ConAgra to Pay Record $11.2M Fine for Peanut Butter Salmonella Outbreak

ConAgra to Pay Record $11.2M Fine
ConAgra Grocery Products agreed to pay a $11.2 million fine for a salmonella outbreak linked to Peter Pan brand and private label peanut butter. File photo by Keith Homan/Shutterstock

 

ConAgra to Pay Record $11.2M Fine for Peanut Butter Salmonella Outbreak

 

ConAgra Grocery Products agreed to pay a $11.2 million fine for a salmonella outbreak linked to Peter Pan brand and private label peanut butter. File photo by Keith Homan/Shutterstock
ConAgra Grocery Products agreed to pay a $11.2 million fine for a salmonella outbreak linked to Peter Pan brand and private label peanut butter. File photo by Keith Homan/Shutterstock

 

WASHINGTON, May 20 (UPI) — ConAgra Grocery Products agreed to pay a record $11.2 million fine after pleading guilty to shipping out salmonella-contaminated peanut butter in 2006 and 2007, sickening hundreds of people, the Department of Justice announced Wednesday.

The $8 million criminal fine — in addition to a $3.2 million forfeiture of assets — is the largest ever paid in a food safety case.

“The safety of the nation’s food supply is a top concern, and every company, large and small, must take appropriate measures to ensure that their products don’t make customers sick,” Principal Deputy Assistant Attorney General Benjamin Mizer said in a news release announcing the fine. “No company can let down its guard when it comes to these kinds of microbiological contaminants. Salmonellosis is a serious condition, and a food like peanut butter can deliver it straight to children and other vulnerable populations.”

More than 700 cases of salmonellosis dating back to August 2006 were linked to salmonella-tainted Peter Pan brand and private label peanut butter during a February 2007 investigation by the U.S. Food and Drug Administration. The Centers for Disease Control and Prevention didn’t link any deaths to the outbreak.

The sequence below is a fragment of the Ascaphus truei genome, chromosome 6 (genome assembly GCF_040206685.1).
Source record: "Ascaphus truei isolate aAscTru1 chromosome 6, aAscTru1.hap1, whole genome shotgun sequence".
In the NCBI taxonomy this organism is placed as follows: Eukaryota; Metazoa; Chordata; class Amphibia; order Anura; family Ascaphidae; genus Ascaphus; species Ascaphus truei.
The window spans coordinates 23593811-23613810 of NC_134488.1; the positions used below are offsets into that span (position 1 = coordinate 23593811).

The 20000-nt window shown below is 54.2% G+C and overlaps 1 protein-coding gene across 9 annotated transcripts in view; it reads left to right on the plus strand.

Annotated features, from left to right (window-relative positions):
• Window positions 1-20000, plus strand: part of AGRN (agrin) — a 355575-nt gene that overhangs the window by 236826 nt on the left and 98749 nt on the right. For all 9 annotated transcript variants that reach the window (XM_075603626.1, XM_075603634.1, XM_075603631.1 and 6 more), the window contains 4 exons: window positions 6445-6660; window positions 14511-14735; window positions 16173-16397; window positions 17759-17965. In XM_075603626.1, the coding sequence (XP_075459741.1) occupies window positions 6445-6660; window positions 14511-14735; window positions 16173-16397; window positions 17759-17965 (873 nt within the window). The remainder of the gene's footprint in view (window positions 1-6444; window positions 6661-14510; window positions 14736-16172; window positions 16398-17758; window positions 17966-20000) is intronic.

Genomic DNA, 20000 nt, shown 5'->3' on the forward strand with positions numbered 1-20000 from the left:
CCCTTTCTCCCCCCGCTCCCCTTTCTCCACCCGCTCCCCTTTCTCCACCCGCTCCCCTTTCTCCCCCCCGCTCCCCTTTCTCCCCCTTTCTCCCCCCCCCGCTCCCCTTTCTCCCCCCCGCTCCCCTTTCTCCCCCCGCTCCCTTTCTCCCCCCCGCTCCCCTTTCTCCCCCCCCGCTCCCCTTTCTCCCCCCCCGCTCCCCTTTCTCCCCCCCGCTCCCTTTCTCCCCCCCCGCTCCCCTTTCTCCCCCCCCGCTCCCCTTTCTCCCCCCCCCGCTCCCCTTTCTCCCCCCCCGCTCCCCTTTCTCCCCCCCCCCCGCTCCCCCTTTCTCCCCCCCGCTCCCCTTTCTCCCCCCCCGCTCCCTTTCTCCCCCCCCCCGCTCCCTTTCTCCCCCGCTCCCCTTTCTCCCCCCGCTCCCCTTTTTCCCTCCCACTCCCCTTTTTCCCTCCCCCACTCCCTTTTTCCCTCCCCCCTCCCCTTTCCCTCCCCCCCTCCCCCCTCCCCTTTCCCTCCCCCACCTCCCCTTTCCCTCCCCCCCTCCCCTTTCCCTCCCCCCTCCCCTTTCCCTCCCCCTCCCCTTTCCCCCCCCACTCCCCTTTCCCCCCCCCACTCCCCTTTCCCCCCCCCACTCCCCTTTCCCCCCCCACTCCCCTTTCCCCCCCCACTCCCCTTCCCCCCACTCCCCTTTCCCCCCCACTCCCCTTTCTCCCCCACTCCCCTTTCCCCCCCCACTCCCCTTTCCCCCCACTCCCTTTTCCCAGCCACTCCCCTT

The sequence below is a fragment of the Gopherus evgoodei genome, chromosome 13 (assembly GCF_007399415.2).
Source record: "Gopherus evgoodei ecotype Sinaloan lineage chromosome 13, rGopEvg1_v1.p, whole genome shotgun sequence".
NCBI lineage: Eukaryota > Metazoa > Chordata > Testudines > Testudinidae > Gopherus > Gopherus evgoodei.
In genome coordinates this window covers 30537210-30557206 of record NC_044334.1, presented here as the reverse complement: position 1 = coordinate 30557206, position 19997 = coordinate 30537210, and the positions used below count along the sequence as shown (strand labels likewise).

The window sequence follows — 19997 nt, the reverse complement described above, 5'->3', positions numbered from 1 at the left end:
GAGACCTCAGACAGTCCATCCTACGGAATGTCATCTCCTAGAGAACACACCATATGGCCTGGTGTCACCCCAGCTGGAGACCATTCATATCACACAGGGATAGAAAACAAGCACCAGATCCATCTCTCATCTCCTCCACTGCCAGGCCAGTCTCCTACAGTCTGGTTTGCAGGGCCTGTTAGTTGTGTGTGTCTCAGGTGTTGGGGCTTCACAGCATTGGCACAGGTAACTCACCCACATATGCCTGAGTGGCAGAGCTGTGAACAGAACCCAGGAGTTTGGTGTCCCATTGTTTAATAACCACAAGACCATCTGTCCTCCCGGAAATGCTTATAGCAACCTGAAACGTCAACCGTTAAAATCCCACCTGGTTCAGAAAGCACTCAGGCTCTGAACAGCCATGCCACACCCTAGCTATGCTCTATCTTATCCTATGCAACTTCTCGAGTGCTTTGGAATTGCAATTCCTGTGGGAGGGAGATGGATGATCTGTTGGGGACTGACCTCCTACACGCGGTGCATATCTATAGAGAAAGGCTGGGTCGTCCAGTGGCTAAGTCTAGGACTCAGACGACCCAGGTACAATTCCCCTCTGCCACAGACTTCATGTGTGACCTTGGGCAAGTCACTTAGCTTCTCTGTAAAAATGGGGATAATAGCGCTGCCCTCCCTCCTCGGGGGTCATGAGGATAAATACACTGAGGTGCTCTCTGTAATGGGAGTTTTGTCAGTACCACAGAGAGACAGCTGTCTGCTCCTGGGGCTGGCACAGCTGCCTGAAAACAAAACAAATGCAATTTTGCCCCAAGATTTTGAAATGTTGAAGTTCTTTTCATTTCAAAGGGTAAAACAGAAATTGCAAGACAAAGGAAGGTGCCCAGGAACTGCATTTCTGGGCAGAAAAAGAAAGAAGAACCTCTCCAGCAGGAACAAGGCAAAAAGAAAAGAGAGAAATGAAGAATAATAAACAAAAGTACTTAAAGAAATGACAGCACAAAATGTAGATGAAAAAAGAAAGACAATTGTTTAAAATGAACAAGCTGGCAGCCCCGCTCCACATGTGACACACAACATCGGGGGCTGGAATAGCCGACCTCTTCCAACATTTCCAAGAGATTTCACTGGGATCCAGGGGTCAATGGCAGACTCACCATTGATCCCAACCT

The contamination was traced to a plant in Sylvester, Ga., where it was determined a leaky roof allowed moisture into the facility, giving salmonella a chance to grow in raw peanuts and peanut dust. A faulty peanut roaster also prevented uniform heating of peanuts during the peanut butter-making process.

The plant was shut down and refitted to prevent future outbreaks. The investigation also found that ConAgra employees were not sufficiently trained to properly identify the existence of contaminants in the company’s products.

ConAgra said it invested $275 million in quality assurance infrastructure upgrades company-wide.

Al Boles, chief technical and operations officer for ConAgra Foods, said the company never knowingly shipped unsafe products for human consumption. The company said no finished product made between 2004 and 2007 tested positive for salmonella.

“ConAgra Foods took full responsibility in 2007, taking immediate steps to determine the potential causes of and solutions for the problem and acting quickly and definitively to inform and protect consumers,” he said Wednesday. “This incident brought to light previously unknown aspects of making safe peanut butter, and we have been passionate about sharing what we learned to help others join us in creating an even safer food supply. We will remain vigilant to maintain the trust we’ve worked so hard to earn from our consumers.”

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